That was until recently. However, now insurance companies are even sending letters out to owners of homes that are that are known to have aluminum, asking them to get an inspection before they get the annual insurance renewal. It's important to note that different insurance companies have different standards. With some of them, it's good enough that you have an inspection and that the property devices devices are installed that they are installed properly. The connections are tight, made with the correct marettes, and done in a proper way.
However, I've also heard recently of some insurance companies are recommending and even demanding that the house be rewired. Now, that's not a standard yet, but if your insurance company does demand that you can either get a different insurance company or fork out the money well what kind of money are we talking about? Well, I sold a side by side a couple of years ago that was about 903 square feet and Northcote Dornan and the buyer had to get all the devices that's plugs and switches replaced by aluminum rated ones. And there was about 40 of them in this house. So 40 light switches and, and plugs. And all the lights themselves had to be hooked up in a proper way. And that ended up costing 1500 dollars for an electrician to do that, that was just on the main floor, how to take that step further and rewire that whole house you're talking about probably 10 to $15,000. So it's significantly more but like I said, as far as I know, at this point, that's not a requirement for every insurance company and if yours does require you to do that, I would say shop around for four different insurance company to see if you can get away with just having an inspection and having it certified what kind of homes are likely to have aluminum wiring. In North Kildonan, Windsor Park, West St. James old St. Vital, homes that are built between the mid 1960s and up to about 1970- 76 are suspect in this. One home inspector tells me that aluminum wiring might have been used as late as 1980.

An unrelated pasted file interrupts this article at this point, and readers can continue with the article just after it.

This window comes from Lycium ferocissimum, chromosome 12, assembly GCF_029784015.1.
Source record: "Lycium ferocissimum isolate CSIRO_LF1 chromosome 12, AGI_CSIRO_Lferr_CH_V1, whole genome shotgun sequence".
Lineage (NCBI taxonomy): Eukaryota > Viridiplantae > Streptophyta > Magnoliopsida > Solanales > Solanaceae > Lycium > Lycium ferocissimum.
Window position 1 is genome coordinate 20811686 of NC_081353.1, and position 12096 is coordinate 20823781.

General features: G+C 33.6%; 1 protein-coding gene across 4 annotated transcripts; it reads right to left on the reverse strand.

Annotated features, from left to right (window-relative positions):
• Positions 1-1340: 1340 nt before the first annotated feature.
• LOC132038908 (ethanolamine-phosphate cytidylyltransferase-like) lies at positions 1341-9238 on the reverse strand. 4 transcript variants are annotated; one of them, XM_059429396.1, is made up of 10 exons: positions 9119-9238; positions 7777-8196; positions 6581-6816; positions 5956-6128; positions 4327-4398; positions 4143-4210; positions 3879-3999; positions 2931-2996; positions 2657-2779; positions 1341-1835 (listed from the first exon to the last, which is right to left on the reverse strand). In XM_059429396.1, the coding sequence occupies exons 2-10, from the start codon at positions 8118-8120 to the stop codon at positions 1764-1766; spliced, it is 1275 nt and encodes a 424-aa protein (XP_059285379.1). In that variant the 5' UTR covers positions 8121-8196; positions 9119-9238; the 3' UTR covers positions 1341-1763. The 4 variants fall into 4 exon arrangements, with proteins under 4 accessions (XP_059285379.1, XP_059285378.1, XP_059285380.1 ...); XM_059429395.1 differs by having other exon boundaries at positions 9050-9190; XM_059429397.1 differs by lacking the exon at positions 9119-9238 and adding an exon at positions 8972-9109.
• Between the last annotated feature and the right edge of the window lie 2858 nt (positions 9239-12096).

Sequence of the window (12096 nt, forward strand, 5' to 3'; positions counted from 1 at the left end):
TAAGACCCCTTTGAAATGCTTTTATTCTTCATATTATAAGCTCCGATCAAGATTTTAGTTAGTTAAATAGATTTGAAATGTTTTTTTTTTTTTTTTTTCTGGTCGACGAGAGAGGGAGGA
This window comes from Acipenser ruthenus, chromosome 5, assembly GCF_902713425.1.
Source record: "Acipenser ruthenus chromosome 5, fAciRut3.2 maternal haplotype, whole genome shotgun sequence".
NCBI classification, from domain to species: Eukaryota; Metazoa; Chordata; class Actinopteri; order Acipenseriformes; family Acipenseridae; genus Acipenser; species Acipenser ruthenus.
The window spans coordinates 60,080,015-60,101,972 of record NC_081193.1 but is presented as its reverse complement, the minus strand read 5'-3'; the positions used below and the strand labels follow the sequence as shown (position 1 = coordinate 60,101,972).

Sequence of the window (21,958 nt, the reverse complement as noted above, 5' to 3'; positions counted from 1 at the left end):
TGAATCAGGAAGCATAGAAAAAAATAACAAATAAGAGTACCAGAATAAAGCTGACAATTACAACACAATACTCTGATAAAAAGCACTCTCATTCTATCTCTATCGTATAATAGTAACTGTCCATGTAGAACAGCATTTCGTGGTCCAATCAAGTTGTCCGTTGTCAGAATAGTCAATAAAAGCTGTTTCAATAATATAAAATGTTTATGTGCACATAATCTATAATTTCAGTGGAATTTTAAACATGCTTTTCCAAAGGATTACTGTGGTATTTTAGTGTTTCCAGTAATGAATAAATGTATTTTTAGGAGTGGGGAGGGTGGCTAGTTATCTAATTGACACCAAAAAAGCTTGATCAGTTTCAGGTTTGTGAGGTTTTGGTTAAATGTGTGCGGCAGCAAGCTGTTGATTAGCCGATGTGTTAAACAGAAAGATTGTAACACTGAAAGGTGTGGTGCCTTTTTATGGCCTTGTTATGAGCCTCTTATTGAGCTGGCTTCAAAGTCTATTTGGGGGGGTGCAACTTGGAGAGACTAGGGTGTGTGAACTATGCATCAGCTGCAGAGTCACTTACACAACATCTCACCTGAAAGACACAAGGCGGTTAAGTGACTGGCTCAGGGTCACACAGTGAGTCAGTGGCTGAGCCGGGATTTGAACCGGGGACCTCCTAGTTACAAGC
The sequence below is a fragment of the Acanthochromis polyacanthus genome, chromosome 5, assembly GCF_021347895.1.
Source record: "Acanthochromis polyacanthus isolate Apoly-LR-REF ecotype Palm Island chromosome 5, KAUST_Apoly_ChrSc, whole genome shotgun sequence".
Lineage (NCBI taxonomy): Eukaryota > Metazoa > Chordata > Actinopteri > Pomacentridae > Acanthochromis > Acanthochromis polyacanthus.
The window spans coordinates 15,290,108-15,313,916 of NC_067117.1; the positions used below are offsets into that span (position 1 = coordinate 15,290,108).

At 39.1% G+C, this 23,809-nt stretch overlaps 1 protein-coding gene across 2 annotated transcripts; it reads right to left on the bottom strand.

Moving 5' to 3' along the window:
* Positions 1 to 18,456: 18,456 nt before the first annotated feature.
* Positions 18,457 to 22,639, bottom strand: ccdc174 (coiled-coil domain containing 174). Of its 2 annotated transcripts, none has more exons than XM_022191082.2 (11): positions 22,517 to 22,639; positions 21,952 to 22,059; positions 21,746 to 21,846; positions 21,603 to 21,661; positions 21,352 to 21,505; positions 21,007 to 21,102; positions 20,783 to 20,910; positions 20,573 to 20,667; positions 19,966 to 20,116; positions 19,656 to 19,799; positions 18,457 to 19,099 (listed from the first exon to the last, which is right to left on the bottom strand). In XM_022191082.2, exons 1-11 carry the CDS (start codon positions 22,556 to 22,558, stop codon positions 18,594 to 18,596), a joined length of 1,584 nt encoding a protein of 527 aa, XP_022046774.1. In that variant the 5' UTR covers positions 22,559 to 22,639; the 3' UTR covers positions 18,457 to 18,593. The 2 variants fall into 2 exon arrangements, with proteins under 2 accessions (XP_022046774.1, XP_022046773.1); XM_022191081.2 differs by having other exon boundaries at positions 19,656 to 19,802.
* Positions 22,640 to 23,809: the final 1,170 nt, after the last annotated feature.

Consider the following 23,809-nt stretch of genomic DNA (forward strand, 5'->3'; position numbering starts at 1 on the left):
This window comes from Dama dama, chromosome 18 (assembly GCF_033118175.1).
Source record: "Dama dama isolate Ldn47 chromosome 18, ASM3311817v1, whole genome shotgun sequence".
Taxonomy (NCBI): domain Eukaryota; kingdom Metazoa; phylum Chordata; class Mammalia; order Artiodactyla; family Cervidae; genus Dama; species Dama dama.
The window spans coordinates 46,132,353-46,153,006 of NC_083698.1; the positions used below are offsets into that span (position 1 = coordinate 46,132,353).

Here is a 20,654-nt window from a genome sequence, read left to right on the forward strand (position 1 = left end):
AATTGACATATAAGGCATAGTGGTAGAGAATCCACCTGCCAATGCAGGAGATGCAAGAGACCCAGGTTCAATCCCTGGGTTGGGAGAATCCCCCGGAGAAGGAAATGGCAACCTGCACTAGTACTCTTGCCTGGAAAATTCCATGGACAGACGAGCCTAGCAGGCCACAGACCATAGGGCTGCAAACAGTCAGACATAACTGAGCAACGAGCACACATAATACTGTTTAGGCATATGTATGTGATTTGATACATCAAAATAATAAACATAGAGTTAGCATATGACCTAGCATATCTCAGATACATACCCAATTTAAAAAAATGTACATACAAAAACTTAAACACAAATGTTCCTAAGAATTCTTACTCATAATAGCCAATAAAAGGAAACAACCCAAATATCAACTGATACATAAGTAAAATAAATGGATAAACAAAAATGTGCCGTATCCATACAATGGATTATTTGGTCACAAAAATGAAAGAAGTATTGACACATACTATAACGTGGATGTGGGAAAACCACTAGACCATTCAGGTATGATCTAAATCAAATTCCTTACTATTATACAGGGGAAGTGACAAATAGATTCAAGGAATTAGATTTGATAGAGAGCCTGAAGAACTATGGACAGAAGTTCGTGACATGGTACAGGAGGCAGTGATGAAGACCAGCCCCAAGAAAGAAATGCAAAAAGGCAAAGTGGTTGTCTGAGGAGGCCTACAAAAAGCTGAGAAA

Although I personally have not come across this, so likely 1968 to 1976. If you're in one of those areas in town, you can you can check easily pop a cover of one of the light switches or a plug and if you see a shiny silver wire, and then your home will have aluminum wiring, no need to panic, but it is one of the questions that when you're selling your home, there's a 19 question questionnaire called the property disclosure statement.
And one of those questions Question number 15 asks whether you're aware that your home has aluminum wiring led plumbing or mold or radon gas etc. So if you are aware and you know that your home has aluminum wiring, you have to disclose it to the potential buyer. Now that's it for aluminum wiring. Like I said, it's not the end of the world. It is it is treatable, you can fix it and worst case scenario you have to replace the wiring but that's not the case. Yet there are there are mitigation steps you can take. In another episode I will talk about something that's a little more concerning and that is knob and tube wiring.
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Unknown Speaker 6:35
You've been listening to Bo Kauffmann of REMAX performance Realty. Are you thinking of buying or selling a house or condo in Winnipeg? Cobo at 204-333-2202 remember bone knows real estate